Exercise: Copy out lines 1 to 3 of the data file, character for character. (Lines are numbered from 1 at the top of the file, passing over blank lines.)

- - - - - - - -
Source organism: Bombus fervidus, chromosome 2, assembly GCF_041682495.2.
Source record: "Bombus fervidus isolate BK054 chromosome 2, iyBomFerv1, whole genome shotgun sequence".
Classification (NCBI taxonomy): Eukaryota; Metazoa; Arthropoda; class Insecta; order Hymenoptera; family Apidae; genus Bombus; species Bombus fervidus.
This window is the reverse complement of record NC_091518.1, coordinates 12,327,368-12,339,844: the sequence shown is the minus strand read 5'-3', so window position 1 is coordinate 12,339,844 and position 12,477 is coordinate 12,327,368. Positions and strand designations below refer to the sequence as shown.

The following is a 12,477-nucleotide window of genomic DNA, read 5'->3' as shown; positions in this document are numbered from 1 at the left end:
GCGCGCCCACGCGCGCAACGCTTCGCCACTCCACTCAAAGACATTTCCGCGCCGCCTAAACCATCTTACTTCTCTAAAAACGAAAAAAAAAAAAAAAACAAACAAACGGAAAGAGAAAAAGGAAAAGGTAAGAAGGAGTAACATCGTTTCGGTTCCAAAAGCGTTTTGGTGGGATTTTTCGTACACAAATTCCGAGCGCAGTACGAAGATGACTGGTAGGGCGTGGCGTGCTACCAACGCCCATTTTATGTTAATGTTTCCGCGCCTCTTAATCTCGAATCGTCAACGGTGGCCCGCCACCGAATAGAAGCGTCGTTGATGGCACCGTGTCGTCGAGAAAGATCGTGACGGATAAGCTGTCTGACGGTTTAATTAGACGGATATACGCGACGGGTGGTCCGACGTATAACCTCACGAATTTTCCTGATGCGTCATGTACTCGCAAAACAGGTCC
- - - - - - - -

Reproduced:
Source organism: Bombus fervidus, chromosome 2, assembly GCF_041682495.2.
Source record: "Bombus fervidus isolate BK054 chromosome 2, iyBomFerv1, whole genome shotgun sequence".
Classification (NCBI taxonomy): Eukaryota; Metazoa; Arthropoda; class Insecta; order Hymenoptera; family Apidae; genus Bombus; species Bombus fervidus.